Autism Acceptance Month: Quick Facts


Ash Jimenez, Reporter

April is Autism Acceptance Month, which was originally established as Autism Acceptance Day by Paula C. Durbin-Westby and Autism Awareness Month by the United Nations to advocate for acceptance, support, and to promote a positive perception of autistic individuals.
Autism acceptance is about inclusion, support, and diversity. Autism acceptance is ensuring that autistic voices are heard, even when not communicating in traditional ways such as using sign language, communication boards, and text-to-speech devices.
It also includes intersectionality; BIPOC autistic people, queer autistic people, and physically disabled autistic people all have different experiences and needs. Anti-racism is a key part of autism acceptance. The overlap between these communities is significant, and cannot be ignored, as autism can look different for different types of people.
When supporting autism acceptance, it’s important to acknowledge what is not autism acceptance. One movement often is mistaken for autism acceptance is the person first language movement. This movement erroneously claims that autism can be separated from a person. This is incredibly invalidating, and is often used as an excuse to not accommodate autistic individuals. Additionally, those who advocate for using person first language often claim that it’s a reminder that autistic people are people. However, this fails to recognize that ‘autistic person’ still means ‘person’.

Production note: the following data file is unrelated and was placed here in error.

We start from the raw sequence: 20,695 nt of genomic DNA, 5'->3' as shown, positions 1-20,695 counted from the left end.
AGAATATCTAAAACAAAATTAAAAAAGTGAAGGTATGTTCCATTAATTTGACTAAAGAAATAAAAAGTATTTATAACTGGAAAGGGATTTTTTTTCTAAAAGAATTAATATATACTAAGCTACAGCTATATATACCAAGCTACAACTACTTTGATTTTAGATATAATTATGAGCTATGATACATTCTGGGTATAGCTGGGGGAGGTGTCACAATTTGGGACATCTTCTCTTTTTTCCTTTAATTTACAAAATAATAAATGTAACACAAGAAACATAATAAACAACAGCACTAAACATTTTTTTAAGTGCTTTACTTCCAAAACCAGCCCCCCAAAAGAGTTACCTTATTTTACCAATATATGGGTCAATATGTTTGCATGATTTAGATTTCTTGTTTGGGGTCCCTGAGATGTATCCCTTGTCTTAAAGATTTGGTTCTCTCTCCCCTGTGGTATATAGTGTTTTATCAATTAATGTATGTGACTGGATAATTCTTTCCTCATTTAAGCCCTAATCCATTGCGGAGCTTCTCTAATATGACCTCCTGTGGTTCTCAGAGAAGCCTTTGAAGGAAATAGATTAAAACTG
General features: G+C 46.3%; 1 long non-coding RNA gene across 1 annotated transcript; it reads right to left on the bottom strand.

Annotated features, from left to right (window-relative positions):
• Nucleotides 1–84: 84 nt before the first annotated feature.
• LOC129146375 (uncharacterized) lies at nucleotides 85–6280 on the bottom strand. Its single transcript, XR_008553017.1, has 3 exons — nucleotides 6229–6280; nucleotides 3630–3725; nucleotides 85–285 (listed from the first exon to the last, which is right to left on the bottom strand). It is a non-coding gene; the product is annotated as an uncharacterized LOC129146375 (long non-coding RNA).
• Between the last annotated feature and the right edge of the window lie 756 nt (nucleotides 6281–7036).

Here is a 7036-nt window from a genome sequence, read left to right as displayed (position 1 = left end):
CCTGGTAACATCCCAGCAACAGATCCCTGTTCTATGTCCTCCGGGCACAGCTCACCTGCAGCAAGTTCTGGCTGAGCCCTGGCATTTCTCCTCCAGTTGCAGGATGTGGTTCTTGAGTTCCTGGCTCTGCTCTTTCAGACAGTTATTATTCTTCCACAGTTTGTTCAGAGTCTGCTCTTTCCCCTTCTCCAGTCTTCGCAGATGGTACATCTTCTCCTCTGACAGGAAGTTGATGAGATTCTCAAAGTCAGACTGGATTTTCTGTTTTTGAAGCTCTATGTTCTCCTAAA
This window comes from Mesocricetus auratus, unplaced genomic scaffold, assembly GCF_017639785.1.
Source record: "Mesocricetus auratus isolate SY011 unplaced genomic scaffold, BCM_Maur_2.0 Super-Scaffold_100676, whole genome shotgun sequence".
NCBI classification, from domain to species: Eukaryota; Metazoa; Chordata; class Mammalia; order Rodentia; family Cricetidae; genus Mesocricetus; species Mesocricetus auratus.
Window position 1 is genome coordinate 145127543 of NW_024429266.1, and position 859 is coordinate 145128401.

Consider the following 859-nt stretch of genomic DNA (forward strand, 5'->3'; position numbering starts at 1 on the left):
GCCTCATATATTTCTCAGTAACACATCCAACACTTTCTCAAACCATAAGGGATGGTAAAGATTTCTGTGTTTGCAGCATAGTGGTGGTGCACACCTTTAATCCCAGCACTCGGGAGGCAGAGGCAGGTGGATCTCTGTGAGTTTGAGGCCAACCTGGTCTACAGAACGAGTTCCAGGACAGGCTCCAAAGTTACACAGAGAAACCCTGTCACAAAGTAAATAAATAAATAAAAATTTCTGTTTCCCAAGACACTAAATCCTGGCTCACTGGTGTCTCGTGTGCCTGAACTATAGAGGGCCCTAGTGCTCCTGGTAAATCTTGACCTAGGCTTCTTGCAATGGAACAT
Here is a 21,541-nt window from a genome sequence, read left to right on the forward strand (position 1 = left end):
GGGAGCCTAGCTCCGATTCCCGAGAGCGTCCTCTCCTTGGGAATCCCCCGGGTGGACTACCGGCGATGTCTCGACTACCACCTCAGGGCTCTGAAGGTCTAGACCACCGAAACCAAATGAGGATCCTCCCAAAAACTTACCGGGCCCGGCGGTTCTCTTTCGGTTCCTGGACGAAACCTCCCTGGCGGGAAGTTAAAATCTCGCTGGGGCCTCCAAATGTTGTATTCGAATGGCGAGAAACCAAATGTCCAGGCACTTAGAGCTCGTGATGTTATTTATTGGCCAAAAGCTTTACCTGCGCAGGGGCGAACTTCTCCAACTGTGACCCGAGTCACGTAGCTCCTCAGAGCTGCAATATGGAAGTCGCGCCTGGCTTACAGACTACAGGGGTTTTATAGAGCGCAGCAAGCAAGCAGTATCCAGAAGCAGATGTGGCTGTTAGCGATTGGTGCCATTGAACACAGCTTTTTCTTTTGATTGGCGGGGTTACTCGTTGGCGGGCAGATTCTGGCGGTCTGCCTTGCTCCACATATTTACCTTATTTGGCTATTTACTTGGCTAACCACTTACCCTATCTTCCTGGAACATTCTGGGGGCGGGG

Symbols to avoid when showing support for autism awareness include the puzzle piece, the puzzle piece ribbon, and the color light blue. These are all used heavily by Autism Speaks, an organization led by mainly non-autistic people. Only 1% of their budget goes to supporting autistic people’s families, compared to 48% of their budget going towards “awareness”. Autism Speaks’ awareness initiative is the same one that made the flagrantly hateful commercial “I am Autism”, in which autism is compared to cancer, AIDS, and diabetes.
Non-autistic led autism organizations such as Autism Speaks often use April to promote agendas that do not support autistic individuals. So-called “cures” for autism, institutionalization and Applied Behavioral Analysis (ABA) are actively harmful to autistic people, and any organization which supports them is not part of the autistic community, and should not be included in autism acceptance. These organizations are not to be trusted to support or care for autistic people. A good rule to follow when supporting autism acceptance is ‘Nothing about us without us’. If the organization is not led by autistic people, it probably doesn’t keep the goals of the autistic community in mind.
Symbols that show support of autism acceptance include the rainbow or gold infinity sign, and the colors red, taupe, and gold. These are commonly seen as the hashtags #RedInstead, #ToneItDownTaupe, and #LightItUpGold. All of these were created by autistic people with other autistic people in mind.
The Autistic Self-Advocacy Network (ASAN) has much more information about autism acceptance, including a short book about the autistic community. They also have a page listing resources for learning more about autism in general.